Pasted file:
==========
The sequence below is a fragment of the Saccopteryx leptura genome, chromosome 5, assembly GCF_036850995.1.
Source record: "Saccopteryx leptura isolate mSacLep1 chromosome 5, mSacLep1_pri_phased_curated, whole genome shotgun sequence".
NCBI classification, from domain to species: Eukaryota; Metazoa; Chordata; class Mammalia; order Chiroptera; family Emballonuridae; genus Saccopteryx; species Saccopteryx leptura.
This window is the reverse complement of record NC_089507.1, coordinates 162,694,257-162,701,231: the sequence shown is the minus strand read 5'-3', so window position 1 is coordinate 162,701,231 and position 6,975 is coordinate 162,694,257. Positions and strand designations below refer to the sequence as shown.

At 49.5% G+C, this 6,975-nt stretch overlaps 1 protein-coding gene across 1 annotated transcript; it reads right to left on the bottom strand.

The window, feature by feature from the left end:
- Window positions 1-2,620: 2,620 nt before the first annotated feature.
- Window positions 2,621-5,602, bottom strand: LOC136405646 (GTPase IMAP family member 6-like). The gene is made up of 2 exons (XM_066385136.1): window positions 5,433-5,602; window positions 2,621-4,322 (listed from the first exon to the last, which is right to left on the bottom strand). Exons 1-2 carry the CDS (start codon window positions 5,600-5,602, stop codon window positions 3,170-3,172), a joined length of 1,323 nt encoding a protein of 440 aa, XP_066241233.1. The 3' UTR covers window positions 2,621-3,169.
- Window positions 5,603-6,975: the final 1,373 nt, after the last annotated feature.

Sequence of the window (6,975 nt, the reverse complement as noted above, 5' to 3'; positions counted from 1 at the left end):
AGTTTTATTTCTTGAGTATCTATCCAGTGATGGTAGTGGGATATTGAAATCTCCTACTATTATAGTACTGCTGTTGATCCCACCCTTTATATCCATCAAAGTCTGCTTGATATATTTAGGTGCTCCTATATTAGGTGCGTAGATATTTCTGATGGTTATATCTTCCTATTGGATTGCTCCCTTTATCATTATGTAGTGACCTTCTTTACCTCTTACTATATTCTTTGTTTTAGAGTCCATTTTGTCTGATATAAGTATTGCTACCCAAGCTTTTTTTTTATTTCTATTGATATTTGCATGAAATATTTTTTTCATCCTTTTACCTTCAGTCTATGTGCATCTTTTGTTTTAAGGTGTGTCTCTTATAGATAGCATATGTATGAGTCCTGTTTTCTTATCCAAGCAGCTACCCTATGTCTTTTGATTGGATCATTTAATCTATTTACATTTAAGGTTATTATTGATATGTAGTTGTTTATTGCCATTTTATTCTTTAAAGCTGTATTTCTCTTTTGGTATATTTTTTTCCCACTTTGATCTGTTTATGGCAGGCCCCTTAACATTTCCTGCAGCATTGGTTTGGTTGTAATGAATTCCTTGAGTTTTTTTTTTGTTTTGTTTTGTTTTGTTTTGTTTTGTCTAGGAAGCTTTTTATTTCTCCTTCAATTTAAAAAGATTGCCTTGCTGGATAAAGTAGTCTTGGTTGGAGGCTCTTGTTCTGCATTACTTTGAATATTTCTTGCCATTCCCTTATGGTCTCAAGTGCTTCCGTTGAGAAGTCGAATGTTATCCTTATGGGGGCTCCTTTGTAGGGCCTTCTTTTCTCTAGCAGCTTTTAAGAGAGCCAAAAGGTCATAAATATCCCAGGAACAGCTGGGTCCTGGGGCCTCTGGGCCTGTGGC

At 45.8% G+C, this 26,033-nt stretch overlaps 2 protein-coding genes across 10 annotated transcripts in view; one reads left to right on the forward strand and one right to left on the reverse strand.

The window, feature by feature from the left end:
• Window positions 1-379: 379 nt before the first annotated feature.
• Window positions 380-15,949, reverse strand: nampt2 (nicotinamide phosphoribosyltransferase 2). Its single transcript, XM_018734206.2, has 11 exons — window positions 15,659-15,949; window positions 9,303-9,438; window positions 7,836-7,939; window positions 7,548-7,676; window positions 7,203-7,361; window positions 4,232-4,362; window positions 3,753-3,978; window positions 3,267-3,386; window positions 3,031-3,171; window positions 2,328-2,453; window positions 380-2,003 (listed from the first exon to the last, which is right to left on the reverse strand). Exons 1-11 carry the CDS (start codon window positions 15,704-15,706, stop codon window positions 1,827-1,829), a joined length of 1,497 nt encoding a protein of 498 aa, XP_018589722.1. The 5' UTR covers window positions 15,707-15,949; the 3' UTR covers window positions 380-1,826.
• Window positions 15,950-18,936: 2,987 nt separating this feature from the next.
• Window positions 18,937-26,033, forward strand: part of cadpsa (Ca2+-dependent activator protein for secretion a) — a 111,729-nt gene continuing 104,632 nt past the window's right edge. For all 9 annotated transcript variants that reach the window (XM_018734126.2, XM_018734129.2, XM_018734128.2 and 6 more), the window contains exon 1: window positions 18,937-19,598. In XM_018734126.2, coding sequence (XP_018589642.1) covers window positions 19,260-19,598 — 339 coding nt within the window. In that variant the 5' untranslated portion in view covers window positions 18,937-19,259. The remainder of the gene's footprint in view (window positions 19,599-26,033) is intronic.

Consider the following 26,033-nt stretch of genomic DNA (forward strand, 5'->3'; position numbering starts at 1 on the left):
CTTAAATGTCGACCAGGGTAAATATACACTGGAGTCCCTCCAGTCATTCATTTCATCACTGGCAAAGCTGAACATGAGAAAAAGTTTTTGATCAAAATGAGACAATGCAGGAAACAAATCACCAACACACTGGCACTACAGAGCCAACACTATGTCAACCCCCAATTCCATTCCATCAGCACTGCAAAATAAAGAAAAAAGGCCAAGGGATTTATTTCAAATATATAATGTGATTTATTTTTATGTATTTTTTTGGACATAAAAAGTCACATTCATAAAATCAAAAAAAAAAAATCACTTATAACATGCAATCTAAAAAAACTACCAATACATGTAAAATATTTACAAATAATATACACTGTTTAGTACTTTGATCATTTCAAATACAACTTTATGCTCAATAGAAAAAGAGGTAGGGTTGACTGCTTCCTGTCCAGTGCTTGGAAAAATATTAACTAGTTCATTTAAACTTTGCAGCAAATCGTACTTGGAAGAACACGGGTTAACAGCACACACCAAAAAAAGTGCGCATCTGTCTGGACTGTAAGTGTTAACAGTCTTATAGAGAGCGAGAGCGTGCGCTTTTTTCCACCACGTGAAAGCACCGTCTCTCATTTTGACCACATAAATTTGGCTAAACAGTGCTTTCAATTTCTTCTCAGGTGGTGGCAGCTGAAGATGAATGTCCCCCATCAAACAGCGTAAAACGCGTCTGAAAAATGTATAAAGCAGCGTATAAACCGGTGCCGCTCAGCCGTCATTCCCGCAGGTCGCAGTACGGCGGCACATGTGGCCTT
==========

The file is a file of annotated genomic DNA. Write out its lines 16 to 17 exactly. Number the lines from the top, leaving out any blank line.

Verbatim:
• Window positions 15,950-18,936: 2,987 nt separating this feature from the next.
• Window positions 18,937-26,033, forward strand: part of cadpsa (Ca2+-dependent activator protein for secretion a) — a 111,729-nt gene continuing 104,632 nt past the window's right edge. For all 9 annotated transcript variants that reach the window (XM_018734126.2, XM_018734129.2, XM_018734128.2 and 6 more), the window contains exon 1: window positions 18,937-19,598. In XM_018734126.2, coding sequence (XP_018589642.1) covers window positions 19,260-19,598 — 339 coding nt within the window. In that variant the 5' untranslated portion in view covers window positions 18,937-19,259. The remainder of the gene's footprint in view (window positions 19,599-26,033) is intronic.